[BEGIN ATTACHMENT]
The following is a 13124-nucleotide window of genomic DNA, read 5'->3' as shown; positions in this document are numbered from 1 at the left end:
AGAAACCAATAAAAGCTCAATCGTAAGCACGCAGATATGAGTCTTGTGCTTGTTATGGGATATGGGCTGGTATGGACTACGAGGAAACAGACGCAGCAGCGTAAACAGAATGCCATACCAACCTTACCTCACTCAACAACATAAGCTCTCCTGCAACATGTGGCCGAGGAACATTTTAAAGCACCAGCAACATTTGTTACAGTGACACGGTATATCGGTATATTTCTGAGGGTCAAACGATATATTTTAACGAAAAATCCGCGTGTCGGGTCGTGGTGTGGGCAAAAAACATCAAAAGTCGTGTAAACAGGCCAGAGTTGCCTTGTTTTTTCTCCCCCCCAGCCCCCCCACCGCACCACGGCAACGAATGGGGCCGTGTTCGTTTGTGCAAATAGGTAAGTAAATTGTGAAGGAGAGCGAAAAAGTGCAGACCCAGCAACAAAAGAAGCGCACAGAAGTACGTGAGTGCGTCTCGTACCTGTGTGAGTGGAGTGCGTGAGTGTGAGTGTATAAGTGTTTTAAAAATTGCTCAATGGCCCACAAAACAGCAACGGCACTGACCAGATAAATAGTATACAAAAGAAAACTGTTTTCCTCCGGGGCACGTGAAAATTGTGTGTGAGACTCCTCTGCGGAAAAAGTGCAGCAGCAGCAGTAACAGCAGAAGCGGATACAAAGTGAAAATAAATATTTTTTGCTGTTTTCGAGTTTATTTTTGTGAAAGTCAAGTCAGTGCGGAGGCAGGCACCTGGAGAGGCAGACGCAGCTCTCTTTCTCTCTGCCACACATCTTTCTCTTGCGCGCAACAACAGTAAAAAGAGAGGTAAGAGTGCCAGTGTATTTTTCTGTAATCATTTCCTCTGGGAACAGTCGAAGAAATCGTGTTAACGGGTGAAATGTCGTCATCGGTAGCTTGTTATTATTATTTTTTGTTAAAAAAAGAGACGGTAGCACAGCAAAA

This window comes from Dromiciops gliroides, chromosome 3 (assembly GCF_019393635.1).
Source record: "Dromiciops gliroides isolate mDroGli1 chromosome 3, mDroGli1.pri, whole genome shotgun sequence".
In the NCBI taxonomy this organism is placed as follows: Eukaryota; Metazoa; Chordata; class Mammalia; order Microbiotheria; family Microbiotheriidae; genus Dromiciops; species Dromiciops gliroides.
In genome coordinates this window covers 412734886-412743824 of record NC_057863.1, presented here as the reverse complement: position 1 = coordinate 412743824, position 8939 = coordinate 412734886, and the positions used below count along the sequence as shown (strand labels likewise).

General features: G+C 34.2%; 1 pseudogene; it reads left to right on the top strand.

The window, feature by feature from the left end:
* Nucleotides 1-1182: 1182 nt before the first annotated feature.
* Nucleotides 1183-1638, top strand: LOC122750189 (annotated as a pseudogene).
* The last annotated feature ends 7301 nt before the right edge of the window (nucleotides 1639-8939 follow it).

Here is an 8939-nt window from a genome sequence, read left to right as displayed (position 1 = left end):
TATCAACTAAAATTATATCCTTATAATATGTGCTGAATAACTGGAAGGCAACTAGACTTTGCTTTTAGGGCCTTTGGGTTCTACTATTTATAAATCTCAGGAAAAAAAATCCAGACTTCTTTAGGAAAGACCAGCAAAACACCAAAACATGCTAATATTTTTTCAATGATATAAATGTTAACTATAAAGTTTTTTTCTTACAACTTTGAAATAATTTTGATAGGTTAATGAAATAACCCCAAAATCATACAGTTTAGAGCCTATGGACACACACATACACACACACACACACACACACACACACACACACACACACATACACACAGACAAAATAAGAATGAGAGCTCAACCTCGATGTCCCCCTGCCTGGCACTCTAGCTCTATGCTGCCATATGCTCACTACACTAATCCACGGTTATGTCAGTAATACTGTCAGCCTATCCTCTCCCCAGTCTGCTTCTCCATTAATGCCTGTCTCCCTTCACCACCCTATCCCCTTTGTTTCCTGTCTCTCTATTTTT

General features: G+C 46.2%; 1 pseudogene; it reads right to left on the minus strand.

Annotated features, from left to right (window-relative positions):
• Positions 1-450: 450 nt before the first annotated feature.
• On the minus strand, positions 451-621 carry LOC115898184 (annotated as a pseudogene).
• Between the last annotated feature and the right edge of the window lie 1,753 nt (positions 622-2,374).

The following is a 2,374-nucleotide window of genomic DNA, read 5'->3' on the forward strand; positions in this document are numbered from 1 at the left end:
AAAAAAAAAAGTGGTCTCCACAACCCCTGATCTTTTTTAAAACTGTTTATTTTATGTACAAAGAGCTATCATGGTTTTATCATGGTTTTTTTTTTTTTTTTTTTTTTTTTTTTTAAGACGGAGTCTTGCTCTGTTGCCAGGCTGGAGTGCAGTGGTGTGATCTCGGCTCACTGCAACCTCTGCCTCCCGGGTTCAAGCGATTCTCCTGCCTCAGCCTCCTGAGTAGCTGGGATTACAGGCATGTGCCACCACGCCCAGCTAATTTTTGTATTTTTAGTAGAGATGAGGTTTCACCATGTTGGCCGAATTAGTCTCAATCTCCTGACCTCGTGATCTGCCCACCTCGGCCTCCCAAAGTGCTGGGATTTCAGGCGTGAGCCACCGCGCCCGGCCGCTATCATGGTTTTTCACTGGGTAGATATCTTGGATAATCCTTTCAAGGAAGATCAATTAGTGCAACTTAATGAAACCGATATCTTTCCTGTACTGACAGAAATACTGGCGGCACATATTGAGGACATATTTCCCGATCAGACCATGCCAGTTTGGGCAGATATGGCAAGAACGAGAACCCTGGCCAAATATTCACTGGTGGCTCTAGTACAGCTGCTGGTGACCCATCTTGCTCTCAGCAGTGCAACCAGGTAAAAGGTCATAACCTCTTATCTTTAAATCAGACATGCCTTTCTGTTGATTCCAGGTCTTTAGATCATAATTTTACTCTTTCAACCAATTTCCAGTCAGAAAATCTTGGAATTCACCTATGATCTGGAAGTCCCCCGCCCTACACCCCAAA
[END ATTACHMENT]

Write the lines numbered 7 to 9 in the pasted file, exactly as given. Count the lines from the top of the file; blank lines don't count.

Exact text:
General features: G+C 34.2%; 1 pseudogene; it reads left to right on the top strand.

The window, feature by feature from the left end:
* Nucleotides 1-1182: 1182 nt before the first annotated feature.